Big rich companies doing wrong by their employees, customers or other stakeholders during COVID-19

I’ll leave it up to “Big rich” as obviously its hard to blame small or struggling businesses but here’s three examples:

  1. Philadelphia 76ers and New Jersey Devils, both simultaneously owned by 3 billionaires and the Sixers team worth $2 billion on the open market, announced Monday night they were cutting the salaries of any non-contracted employee of either team making $50,000 or more by 20%. Their weasel internal memo said no one was losing their jobs, they would still have benefits etc etc. The memo quickly leaked into the media, and after about 18 hours of outrage, the team owners rescinded and apologized. Yeah, at the end of the day the right thing was done, and OK if the league has to cancel the 2020-21 season, OK, but considering everything going on this was poor optics.

  2. Whenever WrestleMania is held in a city, several smaller promotions and conventions set up shop in that city to take advantage of the 50-70,000 wrestling fans that visit that weekend. WrestleCon booked a convention at the Tampa Marriott, and asked to cancel when WWE moved their event to a small arena in Orlando with no fans. Marriott said NO and sent the promoter a letter saying they would be on the hook for $114,000 for an event that in two weeks will be all but shut down by government order anyway.

  3. I signed a contract to have a gentleman teach a class at one of our facilities. Due to the COVID-19 crisis, we cancelled the class. Delta Airlines will not refund his $600+ airline ticket despite the entire world be closed down.

Who else? Name names!!! Please remember these bad corporate actors the next time they ask for your business. :mad::mad::mad:

Update: Marriott decided to cancel the event at no charge, but just like the Sixers/Devils only did so after a massive Twitter campaign by wrestling fans and several big name wrestlers.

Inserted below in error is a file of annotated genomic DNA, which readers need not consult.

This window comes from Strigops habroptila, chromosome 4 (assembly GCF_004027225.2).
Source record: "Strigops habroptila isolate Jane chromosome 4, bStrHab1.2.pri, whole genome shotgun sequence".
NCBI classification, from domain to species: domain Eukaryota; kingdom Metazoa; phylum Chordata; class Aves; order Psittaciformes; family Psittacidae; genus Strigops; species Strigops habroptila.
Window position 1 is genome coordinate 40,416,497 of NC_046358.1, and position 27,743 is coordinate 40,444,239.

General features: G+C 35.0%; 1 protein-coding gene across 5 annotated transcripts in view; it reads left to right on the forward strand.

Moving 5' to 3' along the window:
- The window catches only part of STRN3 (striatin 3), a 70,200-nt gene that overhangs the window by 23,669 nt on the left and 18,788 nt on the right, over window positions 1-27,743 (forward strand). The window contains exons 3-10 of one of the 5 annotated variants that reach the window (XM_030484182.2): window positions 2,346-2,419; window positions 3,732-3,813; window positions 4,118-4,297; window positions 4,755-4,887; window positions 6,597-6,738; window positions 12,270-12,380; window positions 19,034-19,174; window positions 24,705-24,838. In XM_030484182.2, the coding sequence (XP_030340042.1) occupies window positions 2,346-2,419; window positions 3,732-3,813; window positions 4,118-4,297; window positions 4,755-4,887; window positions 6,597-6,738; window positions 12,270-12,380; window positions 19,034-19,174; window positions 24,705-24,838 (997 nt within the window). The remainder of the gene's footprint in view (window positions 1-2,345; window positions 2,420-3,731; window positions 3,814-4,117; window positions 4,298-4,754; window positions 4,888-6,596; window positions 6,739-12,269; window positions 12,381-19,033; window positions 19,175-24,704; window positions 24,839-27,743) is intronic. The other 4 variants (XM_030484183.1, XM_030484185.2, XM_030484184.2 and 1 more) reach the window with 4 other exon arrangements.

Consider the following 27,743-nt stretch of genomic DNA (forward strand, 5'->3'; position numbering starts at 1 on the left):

In other words, these fat cat corporations would have gone through with it if no one was alerted.

And of course there’s this a-hole:

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I stopped shopping at Hobby Lobby after the birth control lawsuit. TBH though even before that I wasn’t too crazy about their attitudes – I get that not having their stores open on Sunday (which used to be a good day for me to shop) is their prerogative, but FFS couldn’t they hire a few Jews or Seventh Day Adventists or atheists to work that day?

Amazon has requested donations to pay for sick leave of employees.

After all, Jeff Bezos is too hard pressed to pay for this himself.

All the major airlines are screwing with their customers and telling them they have to pay a cancellation fee if they don’t want “store credit” for cancelled flights.

Smaller airlines like RyanAir are surprisingly just giving out refunds.

That’s an extremely selfish stand to have. The industry on the verge of collapse, liquidity is terrible to the point where paying wages is almost impossible… and you expect them to be able to refund thousands of tickets.